EXCLUSIVE: Coming off a recurring role on the Fox drama The Following, Susan Heyward has been tapped as the female lead in Powers, the Sony Playstation Network series based on the graphic novel by Brian Michael Bendis and Michael Avon Oeming. Also cast in the direct-to-series project, whose first two episodes will be directed by David Slade from scripts by Charlie Huston, are Max Fowler (The Killing) and Adam Godley (Breaking Bad, Suits).
Combining the genres of superhero fantasy, crime noir and police procedural, Powers, produced by Sony Pictures TV, is set in a world full of people with superhuman abilities and where all of those powers are just another catalyst for mayhem and murder. It follows the lives of two homicide detectives, Christian Walker and Deena Pilgrim (Heyward), who are assigned to protect humans like us and investigate cases involving people with superhuman abilities, referred to as Powers who glide through the sky on lightning bolts and fire and who clash above cities in epic battle, oblivious to the mortals below. Pilgrim is described as equal parts beauty and sarcasm, a wunderkind detective with edgy style. Read More »
David Slade (Hannibal, The Twilight Saga: Eclipse) has signed on to helm the opening two episodes of Powers, the Sony Playstation Network series based on the graphic novel by Brian Michael Bendis and Michael Avon Oeming. He will direct from scripts by Charlie Huston (The Smoking Gun Presents: World’s Dumbest), who penned the first two episodes of the live-action series, which is set to premiere exclusively on Sony’s network in December. Slade and Huston also will exec produce the first two episodes.
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Sony Computer Entertainment Europe was fined today by the UK’s Information Commissioner’s Office for “serious breach of the Data Protection Act.” The £250,000 ($395,000) penalty stems from the April 2011 incident that saw the Sony PlayStation Network Platform hacked and the personal information of millions of customers compromised. The ICO said its investigation determined that the attack “could have been prevented if the software had been up-to-date” and said “technical developments also meant passwords were not secure.” The April 2011 fiasco shut down the PlayStation Network for more than a month as the company scrambled to respond. Sony Computer Entertainment Europe said of today’s ICO ruling that it “strongly disagreed” and planned to appeal.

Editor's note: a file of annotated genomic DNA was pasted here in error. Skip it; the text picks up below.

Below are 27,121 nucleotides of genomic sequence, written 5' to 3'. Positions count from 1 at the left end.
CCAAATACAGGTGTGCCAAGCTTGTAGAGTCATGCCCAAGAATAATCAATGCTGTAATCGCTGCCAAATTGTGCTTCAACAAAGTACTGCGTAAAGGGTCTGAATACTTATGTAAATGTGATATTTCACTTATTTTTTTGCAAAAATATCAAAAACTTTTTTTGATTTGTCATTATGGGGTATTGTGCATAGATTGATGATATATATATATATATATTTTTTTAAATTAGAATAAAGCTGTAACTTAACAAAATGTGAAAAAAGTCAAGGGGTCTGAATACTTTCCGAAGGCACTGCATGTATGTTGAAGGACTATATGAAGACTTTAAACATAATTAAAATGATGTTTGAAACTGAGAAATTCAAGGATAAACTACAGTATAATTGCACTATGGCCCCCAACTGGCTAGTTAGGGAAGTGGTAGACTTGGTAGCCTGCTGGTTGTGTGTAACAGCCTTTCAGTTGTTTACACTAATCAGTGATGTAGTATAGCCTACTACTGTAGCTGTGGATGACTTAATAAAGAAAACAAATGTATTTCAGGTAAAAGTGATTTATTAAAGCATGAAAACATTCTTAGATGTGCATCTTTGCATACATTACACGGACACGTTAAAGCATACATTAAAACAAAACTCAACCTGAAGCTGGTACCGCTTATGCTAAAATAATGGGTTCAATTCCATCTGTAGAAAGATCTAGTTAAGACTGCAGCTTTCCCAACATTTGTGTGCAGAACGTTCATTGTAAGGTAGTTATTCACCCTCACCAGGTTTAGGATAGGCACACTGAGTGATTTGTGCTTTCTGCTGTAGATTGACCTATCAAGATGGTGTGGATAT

David Smith, Deputy commissioner and director of data protection at the ICO said today, “If you are responsible for so many payment card details and log-in details then keeping that personal data secure has to be your priority. In this case that just didn’t happen, and when the database was targeted – albeit in a determined criminal attack – the security measures in place were simply not good enough. Read More »
It’s a lousy morning for Sony. The company has locked 93,000 PlayStation Network user accounts — including 35,000 in the U.S. — following yet another round of cyberattacks on Friday and Monday, Bloomberg reports. The company says that hackers gained data elsewhere on the Web to access the Sony customers’ accounts – but they didn’t get anything serious like credit card data. Still, some users may be concerned considering that the system had to be temporarily closed in April following similar attacks. Chairman Howard Stringer apologized for that breech. Meanwhile, Sony is offering to provide free repairs for nearly 1.6M Bravia TV sets sold since 2007. The company has discovered that a defective part involved in the LCD screen backlights could cause them to melt.
Police in London today arrested a 19-year-old man in connection with the hacking of Sony’s PlayStation Network in April, as well as for his potential involvement in breaches to the systems of the UK’s Serious Organized Crime Agency and the CIA. There was no clear word whether the teenager, identified as Ryan Cleary, was officially a part of LulzSec, a group that has claimed to have hacked into PBS’ and Sony Pictures’ websites; in the latter case, the group obtained access to the accounts of 1 million users. The PlayStation Network attack shut down the system for a month; according to various reports, the company estimates the cost of the attack to Sony will exceed $170 million.
Granted Japan’s earthquake and tsunami were not Sony chief Howard Stringer’s fault. But everything else that’s going very wrong at that company is. (Bet he wishes he were back at CBS …) Stringer today felt the need to write a very belated letter of apology (below) to PlayStation Network users for the recent PSN data breach and shutdown since April 20. As the fiasco enters its third week, Congress, the FBI and Sony-hired private computer forensic experts are now trying to find the hackers. And there are lawyers … lots lawyers. Several class-action lawsuits have been filed since confidential data for as many as 100 million users may have been exposed and possibly taken. On Sunday, Sony also took down the multiplayer online games on its Sony Online Entertainment network because it appeared compromised. (PSN provides games for downloading, while SOE hosts online games like EverQuest.) It’s supposed to make gamers feel safer that Sony’s currently in the process of overhauling its entire security system. And Stringer promises PSN will be back online in the “coming days.” But, seriously, this sucks:
I know this has been a frustrating time for all of you.
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